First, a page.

There are several benefits of incorporating strength training into your workout routine. They range from the micro to the macro levels, or in layman’s terms, across the short-term and long-term. Benefits can be had immediately during your workout and can remain in effect after years of consistent effort. Keep in mind, the key is consistency. We will start our list with one benefit most people won’t realize, yet it’s a huge bonus to performing strength training: your mood and energy.

Performing strength training boosts your mood and your energy levels. Putting your muscular system to use produces endorphins in the brain, which make you feel great. Believe it or not, exercising your body will use stored energy. By the end of the day, you’ll be tired and fall asleep faster. During sleep, your body will heal itself and overall, you will sleep better than if you did not incorporate strength training into your workout.

In the long-term, strength training protects your bones and muscle mass. It’s a fact that after age 40, both men and women lose about 1% of their bone and muscle mass every year. Countless studies have shown strength training slows, stops and even reverses the atrophy of muscle mass and decrease in bone density. On a related note, throwing iron around properly will help prevent diseases and reduce the risk of bone fractures.

Strength training plays two major factors in weight loss. Firstly, the process of training burns calories during and after your workout to feed your body. The “feeding” occurs because it takes more calories to maintain and build muscle than to maintain and store fat. The simplest way to put it is that strength training turns fat into muscle. After you train your body to burn the stored fat and build muscle, eventually your body will need more calories. The increase in calories will simultaneously speed up your metabolism and keep the weight off. The science behind this phenomenon is basic.The more you workout, the more fuel your body needs to maintain its current state. Eating (healthy, of course) more tells your body to create muscle with the nutrients and therefore, the frequency in which you eat increases too. It’s a cycle well worth starting and maintaining for improved overall health.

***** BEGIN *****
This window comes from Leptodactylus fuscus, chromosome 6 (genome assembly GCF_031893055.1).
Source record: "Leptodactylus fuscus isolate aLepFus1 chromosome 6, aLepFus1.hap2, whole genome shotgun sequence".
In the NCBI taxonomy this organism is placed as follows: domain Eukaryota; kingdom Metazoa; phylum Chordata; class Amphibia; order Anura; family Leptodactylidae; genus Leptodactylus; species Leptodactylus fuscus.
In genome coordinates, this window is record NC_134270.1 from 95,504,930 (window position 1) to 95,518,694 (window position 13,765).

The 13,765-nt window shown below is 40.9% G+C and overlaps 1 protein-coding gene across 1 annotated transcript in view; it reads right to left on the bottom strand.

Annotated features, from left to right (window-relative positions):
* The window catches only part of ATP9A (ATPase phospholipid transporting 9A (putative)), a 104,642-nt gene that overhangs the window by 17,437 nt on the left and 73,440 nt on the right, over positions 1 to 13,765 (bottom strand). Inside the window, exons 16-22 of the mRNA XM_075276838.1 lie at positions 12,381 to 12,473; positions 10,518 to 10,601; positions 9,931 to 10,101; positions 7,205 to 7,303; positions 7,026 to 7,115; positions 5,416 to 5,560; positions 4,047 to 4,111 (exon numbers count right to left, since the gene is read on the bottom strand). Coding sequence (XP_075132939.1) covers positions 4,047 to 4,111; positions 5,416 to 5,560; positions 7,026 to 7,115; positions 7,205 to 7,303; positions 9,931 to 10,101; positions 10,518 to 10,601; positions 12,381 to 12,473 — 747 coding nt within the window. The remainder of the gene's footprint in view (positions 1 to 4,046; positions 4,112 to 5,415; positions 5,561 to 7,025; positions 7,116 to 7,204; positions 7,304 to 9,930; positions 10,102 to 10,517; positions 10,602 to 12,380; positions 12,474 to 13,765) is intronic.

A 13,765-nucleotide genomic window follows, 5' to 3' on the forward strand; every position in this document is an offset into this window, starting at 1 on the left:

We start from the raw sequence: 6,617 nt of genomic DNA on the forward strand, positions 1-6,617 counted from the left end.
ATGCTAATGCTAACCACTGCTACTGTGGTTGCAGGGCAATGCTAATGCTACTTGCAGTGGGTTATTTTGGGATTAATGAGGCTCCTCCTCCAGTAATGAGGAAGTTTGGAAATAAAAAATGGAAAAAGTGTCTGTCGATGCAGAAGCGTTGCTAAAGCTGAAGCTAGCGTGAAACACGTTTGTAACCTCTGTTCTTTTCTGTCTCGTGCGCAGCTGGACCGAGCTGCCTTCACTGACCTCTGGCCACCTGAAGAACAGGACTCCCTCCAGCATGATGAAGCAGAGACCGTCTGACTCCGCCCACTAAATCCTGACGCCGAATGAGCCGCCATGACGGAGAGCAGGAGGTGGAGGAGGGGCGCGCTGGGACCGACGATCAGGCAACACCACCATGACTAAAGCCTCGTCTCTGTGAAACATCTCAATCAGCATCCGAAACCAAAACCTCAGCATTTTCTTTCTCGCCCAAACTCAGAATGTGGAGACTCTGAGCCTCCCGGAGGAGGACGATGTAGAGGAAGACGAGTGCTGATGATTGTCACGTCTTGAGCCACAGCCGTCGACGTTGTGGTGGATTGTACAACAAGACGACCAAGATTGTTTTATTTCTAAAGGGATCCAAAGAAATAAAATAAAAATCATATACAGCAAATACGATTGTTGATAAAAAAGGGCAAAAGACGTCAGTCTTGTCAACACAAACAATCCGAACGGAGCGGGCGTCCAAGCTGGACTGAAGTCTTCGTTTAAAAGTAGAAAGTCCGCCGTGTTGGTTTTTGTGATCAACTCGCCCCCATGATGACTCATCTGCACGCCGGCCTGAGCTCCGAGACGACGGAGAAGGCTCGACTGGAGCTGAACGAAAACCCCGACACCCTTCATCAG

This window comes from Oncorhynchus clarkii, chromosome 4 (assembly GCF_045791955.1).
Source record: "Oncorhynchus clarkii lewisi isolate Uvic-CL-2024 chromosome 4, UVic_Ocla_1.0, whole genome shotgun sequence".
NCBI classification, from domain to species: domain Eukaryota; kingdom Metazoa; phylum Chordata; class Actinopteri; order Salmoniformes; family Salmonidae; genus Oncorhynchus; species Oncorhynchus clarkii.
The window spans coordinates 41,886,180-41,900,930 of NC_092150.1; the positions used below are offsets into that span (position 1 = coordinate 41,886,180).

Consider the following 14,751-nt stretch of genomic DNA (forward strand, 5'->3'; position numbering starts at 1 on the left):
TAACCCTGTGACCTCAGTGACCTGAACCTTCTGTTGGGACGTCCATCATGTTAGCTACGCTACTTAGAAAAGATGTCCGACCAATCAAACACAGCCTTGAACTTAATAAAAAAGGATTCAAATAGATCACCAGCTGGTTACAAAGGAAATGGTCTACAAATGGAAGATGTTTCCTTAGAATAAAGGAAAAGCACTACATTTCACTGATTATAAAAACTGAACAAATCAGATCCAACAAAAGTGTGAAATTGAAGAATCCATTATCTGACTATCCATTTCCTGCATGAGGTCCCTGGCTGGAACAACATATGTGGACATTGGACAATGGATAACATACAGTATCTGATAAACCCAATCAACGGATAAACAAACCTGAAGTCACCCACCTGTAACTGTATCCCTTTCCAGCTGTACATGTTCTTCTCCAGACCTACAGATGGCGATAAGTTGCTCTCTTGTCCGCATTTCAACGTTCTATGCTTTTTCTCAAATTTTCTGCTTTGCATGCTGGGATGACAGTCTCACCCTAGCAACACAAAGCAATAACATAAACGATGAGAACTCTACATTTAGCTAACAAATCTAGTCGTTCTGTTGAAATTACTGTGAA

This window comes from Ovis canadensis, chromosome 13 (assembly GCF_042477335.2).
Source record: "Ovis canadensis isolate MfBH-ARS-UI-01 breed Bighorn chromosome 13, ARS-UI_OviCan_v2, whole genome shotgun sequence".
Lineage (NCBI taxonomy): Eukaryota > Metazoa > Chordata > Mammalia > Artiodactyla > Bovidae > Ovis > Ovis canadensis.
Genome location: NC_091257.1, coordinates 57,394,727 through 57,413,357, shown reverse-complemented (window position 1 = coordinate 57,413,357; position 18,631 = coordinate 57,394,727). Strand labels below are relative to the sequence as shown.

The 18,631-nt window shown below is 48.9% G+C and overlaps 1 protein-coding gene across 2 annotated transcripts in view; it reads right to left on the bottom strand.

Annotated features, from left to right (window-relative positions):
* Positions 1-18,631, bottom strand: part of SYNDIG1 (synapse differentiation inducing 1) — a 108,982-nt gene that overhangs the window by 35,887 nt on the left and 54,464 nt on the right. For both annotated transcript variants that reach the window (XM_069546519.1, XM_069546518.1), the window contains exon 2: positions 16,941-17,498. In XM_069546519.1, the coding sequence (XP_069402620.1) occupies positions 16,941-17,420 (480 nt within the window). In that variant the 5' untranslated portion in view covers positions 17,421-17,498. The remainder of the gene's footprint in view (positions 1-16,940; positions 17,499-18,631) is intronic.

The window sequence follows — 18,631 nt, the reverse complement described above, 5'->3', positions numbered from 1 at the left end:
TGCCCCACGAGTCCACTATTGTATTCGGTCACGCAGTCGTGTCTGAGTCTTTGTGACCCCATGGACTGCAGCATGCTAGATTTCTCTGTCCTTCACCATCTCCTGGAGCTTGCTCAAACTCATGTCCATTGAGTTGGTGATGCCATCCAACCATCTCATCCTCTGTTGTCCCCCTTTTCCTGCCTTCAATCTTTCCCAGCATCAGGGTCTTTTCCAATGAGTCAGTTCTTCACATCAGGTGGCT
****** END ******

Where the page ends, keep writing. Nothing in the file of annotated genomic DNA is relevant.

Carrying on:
Speaking of overall health, strength training helps you develop better body mechanics. As long as you take into account every major muscle group including your cardiovascular system and your core, every part of you will improve. Your balance, coordination, flexibility and mobility will be strengthened. Even if you are starting your iron journey later in life than planned, the benefits will still help via correcting the problems and reducing the risk of injuries for the future. Plan ahead and lift iron!

References:
http://www.everydayhealth.com/fitness/add-strength-training-to-your-workout.aspx
• https://www.healthambition.com/how-to-lose-fat-while-building-muscle/
http://www.mayoclinic.org/healthy-lifestyle/fitness/in-depth/strength-training/art-20046670

Share on FacebookShare on Google+Tweet about this on TwitterShare on LinkedInPin on PinterestEmail this to someone
It's only fair to share...

Comments

comments